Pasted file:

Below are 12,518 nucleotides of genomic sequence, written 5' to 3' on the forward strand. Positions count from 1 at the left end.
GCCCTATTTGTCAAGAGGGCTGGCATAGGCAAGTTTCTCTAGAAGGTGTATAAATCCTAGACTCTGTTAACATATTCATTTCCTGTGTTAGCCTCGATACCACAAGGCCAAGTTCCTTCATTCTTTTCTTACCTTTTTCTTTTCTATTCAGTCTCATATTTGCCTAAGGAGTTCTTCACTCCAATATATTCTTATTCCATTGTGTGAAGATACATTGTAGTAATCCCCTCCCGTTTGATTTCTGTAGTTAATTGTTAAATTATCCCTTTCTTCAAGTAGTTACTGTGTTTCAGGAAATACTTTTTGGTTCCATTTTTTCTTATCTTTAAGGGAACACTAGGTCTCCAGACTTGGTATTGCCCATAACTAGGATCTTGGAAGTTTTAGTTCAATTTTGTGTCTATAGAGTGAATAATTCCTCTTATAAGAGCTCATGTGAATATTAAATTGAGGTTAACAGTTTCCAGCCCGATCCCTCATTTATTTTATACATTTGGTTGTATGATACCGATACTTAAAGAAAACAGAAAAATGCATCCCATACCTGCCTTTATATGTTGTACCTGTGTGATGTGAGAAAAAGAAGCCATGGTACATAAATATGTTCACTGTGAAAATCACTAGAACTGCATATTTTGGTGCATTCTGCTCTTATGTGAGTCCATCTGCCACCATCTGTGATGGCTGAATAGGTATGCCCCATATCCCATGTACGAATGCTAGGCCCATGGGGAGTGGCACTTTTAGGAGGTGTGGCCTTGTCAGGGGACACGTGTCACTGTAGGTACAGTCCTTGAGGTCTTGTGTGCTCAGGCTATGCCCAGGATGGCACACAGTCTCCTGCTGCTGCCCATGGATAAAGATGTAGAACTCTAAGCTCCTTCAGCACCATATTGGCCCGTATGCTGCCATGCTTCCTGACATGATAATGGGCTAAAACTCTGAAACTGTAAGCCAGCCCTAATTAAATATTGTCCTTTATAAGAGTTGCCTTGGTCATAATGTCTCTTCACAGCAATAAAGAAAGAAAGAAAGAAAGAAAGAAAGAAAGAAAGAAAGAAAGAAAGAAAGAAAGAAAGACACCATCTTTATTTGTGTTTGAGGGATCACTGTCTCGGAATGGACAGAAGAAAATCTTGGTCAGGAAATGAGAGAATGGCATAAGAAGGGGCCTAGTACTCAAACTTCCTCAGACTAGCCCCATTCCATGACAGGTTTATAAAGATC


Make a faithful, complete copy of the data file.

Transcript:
Below are 12,518 nucleotides of genomic sequence, written 5' to 3' on the forward strand. Positions count from 1 at the left end.
GCCCTATTTGTCAAGAGGGCTGGCATAGGCAAGTTTCTCTAGAAGGTGTATAAATCCTAGACTCTGTTAACATATTCATTTCCTGTGTTAGCCTCGATACCACAAGGCCAAGTTCCTTCATTCTTTTCTTACCTTTTTCTTTTCTATTCAGTCTCATATTTGCCTAAGGAGTTCTTCACTCCAATATATTCTTATTCCATTGTGTGAAGATACATTGTAGTAATCCCCTCCCGTTTGATTTCTGTAGTTAATTGTTAAATTATCCCTTTCTTCAAGTAGTTACTGTGTTTCAGGAAATACTTTTTGGTTCCATTTTTTCTTATCTTTAAGGGAACACTAGGTCTCCAGACTTGGTATTGCCCATAACTAGGATCTTGGAAGTTTTAGTTCAATTTTGTGTCTATAGAGTGAATAATTCCTCTTATAAGAGCTCATGTGAATATTAAATTGAGGTTAACAGTTTCCAGCCCGATCCCTCATTTATTTTATACATTTGGTTGTATGATACCGATACTTAAAGAAAACAGAAAAATGCATCCCATACCTGCCTTTATATGTTGTACCTGTGTGATGTGAGAAAAAGAAGCCATGGTACATAAATATGTTCACTGTGAAAATCACTAGAACTGCATATTTTGGTGCATTCTGCTCTTATGTGAGTCCATCTGCCACCATCTGTGATGGCTGAATAGGTATGCCCCATATCCCATGTACGAATGCTAGGCCCATGGGGAGTGGCACTTTTAGGAGGTGTGGCCTTGTCAGGGGACACGTGTCACTGTAGGTACAGTCCTTGAGGTCTTGTGTGCTCAGGCTATGCCCAGGATGGCACACAGTCTCCTGCTGCTGCCCATGGATAAAGATGTAGAACTCTAAGCTCCTTCAGCACCATATTGGCCCGTATGCTGCCATGCTTCCTGACATGATAATGGGCTAAAACTCTGAAACTGTAAGCCAGCCCTAATTAAATATTGTCCTTTATAAGAGTTGCCTTGGTCATAATGTCTCTTCACAGCAATAAAGAAAGAAAGAAAGAAAGAAAGAAAGAAAGAAAGAAAGAAAGAAAGAAAGAAAGAAAGACACCATCTTTATTTGTGTTTGAGGGATCACTGTCTCGGAATGGACAGAAGAAAATCTTGGTCAGGAAATGAGAGAATGGCATAAGAAGGGGCCTAGTACTCAAACTTCCTCAGACTAGCCCCATTCCATGACAGGTTTATAAAGATC